Posted 160 days ago ago by jhadmin
RPMN: What is your current position?
I’m currently flying for Miami-Dade Air Rescue. We are a specialty unit within the county fire department. We fly the Bell 412 and our operations include firefighting, HEMS, and SAR for the South Florida area. I have an all civilian background in aviation.
RPMN: Tell me about your first flight.
The first flight that I remember was in a small plane with my dad when I was little. I loved it! I quickly knew I wanted to be a pilot but remember thinking that there was no way I’d ever be able to communicate over theradio. The first time I was given the controls of a helicopter during my first training flight, I was positive we were going to die. It turns out, I was comfortable with the helicopter long before I was comfortable talking on the radio.
RPMN: How did you get your start in helicopters?
I began ground school just after my 19th birthday at a school in Fort Lauderdale, Florida. By the end of that year, 2007, I had my private and was working on instrument/commercial. When that school filed for bankruptcy, I had a huge loan frozen on my credit while a lawsuit was in play. All training ceased until almost a year later when my dad offered to take out a private loan in his name as long as I paid it back monthly.
The loan amount was a guess, of course, and then when I needed more, I maxed out whatever credit card I could get as well as paid out of pocket for whatever I could. So I worked my restaurant jobs at night and trained during the day. Finally I had my CFI/CFII and continued working in two restaurants until one was sufficient, then finally I was OK working full time as a pilot.
RPMN: When and how did you choose to fly helicopters? Or did they choose you?
My dad heard about a new flight school that was opening up close to us and suggested that I go to the orientation. Half-heartedly listening, as I was preoccupied with something at the time, I agreed to go.
Immediately after listening to the school’s presentation, I turned to my sister who joined me and said, “I’m doing this.” I walked right over to the sign-up table and filled out the paperwork.
RPMN: Where did you get your start flying commercially?
After my first school shut down, I browsed around other flight schools and then finally decided on another school at the same airport so that I could continue living at home while I trained. I greatly appreciated it when that school asked me to teach for them once my training concluded. After a time I started doing ferry flights and ENG. Before I was hired by Miami-Dade, I had flown throughout Canada, the States, the Caribbean, and South America. Much of which was either solo or accompanied by a beginning pilot or non-aviator altogether. Shortly after, I finished my ATP.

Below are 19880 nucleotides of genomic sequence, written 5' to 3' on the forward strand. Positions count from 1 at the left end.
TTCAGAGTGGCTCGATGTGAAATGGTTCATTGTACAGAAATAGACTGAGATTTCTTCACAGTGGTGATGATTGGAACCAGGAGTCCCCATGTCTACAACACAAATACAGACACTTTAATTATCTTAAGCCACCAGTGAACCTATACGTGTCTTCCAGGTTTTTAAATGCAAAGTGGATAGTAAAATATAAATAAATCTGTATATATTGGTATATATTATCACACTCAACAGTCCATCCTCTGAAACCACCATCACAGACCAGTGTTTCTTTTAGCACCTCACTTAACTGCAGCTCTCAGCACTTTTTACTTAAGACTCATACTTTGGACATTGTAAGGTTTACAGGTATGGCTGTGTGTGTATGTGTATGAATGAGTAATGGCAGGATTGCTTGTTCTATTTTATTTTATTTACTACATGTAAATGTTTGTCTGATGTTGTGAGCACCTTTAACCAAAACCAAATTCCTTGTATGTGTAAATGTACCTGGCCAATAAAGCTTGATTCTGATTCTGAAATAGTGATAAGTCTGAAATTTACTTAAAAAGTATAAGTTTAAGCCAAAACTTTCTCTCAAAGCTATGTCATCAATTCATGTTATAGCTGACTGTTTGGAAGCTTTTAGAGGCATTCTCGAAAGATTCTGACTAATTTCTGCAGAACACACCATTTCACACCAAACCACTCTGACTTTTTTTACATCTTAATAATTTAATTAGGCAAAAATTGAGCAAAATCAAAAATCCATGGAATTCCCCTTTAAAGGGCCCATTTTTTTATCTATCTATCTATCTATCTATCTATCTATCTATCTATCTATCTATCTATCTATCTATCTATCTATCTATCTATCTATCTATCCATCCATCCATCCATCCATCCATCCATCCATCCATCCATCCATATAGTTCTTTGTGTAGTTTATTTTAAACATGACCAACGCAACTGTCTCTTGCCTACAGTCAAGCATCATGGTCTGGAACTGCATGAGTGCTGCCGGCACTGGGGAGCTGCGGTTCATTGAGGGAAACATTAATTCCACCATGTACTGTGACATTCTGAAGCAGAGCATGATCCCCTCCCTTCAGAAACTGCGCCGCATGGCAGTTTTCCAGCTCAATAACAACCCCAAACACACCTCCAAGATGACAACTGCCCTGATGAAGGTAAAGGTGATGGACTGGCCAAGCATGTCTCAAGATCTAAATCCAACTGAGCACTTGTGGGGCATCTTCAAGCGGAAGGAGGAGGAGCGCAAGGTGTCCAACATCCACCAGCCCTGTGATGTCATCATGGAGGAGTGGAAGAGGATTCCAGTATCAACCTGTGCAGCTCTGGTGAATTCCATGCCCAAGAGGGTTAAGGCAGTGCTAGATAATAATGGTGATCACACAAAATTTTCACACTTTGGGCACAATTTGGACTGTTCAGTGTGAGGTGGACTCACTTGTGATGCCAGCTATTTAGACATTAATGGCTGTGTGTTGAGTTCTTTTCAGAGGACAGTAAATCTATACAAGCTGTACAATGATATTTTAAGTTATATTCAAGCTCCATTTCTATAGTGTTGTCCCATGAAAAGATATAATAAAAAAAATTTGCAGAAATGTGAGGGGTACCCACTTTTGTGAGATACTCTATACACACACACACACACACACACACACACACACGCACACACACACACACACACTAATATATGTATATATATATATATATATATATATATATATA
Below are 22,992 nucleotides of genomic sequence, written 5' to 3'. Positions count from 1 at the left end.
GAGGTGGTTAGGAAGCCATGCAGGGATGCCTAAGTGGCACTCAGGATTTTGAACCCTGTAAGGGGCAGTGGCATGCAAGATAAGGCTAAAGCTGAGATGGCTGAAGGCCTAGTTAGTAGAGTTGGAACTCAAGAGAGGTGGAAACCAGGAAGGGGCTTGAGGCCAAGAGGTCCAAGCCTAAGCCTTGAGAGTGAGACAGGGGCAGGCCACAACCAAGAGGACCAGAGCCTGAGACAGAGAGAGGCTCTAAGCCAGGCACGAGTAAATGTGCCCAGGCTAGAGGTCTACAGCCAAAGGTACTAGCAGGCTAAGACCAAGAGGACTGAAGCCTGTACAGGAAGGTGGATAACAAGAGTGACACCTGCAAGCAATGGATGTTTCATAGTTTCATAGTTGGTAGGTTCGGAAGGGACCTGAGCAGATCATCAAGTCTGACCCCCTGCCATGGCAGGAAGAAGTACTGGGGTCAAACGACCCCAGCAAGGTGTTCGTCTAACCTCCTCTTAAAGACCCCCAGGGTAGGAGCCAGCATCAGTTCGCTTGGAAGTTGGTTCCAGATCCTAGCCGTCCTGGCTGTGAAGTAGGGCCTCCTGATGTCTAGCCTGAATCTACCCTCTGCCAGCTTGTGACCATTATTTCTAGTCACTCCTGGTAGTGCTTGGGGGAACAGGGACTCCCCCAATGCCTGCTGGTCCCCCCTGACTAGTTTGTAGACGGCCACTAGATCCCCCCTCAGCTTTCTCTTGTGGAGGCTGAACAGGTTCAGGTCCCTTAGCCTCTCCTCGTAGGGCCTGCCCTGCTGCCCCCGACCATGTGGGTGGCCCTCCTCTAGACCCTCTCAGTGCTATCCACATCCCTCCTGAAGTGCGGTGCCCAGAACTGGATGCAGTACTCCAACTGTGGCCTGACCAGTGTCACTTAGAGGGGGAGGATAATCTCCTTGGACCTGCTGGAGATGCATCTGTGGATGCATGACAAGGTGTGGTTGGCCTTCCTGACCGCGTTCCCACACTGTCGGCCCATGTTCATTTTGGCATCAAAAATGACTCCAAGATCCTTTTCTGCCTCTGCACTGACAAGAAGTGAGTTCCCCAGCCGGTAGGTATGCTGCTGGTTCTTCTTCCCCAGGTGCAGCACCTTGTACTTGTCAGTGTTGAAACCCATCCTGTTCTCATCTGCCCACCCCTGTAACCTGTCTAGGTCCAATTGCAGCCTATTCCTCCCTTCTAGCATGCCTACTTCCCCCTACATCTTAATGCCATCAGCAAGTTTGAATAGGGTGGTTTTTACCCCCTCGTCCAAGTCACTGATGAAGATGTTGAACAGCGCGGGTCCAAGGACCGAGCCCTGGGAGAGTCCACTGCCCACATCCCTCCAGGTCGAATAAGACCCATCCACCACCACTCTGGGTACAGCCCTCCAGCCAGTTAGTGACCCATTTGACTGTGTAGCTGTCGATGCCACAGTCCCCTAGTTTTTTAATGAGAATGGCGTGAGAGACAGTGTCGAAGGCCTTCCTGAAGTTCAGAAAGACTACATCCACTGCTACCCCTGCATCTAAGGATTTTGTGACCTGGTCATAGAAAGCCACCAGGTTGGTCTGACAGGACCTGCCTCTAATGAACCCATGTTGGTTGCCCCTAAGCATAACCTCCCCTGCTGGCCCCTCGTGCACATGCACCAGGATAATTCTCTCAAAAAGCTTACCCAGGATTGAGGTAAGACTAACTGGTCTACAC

RPMN: If you were not in the helicopter industry, what else would you see yourself doing?
The truth is I wasn't doing anything good before I started flying. If I wasn't flying I'm sure I’d be doing something very boring. It certainly wouldn't be worthy of being featured in this magazine.
RPMN: What do you enjoy doing on your days off?
I now live a great life. My husband and I travel as much as we can. We’ve been to every continent except Antarctica. In the beginning of this year we spent some time in Africa where we climbed Mt. Kilimanjaro and went on a self-drive safari with our best friend, Jacopo. I have many hobbies and flying is still one of them. I go up with friends and family every chance I get.
RPMN: What is your greatest career accomplishment to date?
I’d say working for Miami-Dade Air Rescue has been my greatest accomplishment yet. I became a firefighter/EMT specifically for that position. I consider myself very young. (This is the part where my co- workers laugh at me and tell me their socks are older than I am.) I’m far from finished with my career. I am also in pursuit of my bachelor’s degree in aerospace engineering at Embry-Riddle. Sky’s the limit, right?
RPMN: Have you ever had an “Oh, crap” moment in a helicopter? Can you summarize what happened?
One time, I was flying to Brazil in an R44. We were a flight of two and just fueled up at SMJP in Suriname when about three miles from the airfield my engine quit. Being that I was only at about 400 feet I’m extremely grateful there was a narrow cutout for what looked like a truck in a back yard, which butted up against a river. Two good things came out of that: first, I’m happy to say that autos really do work. Second, I made the local newspaper. It was in Dutch so I couldn’t read it, but I was still stoked.
RPMN: If you could give only one piece of advice to a new helicopter pilot, what would it be?
The mental fundamentals you learn for flying are needed in all aspects of aviation and at every level from leadership down. It’s all too easy to make poor decisions because you’re trying to please your boss, your crew, etc. Staying true to one’s principles as an aviator will keep one on a safe and effective path. Accidents are often due a series of bad choices in a culturally corrupt environment. The objective is to enjoy a long career; stamina and longevity should be the goal. Safety and conservation, within reason, are practical methods of accomplishing this.
RPMN: In your view, what is the greatest challenge for the helicopter industry at this moment in time?
Aviation has been teetering on the balance between automation and human intervention for a while now. Technological growth is exponential; the most obvious example of this is drones. Educating non- aviators about safety practices in general is always a challenge; now that challenge seems to be aggravated by drone flyers and administrators attempting to take traffic control to the next level by utilizing automation and privatizing ATC.
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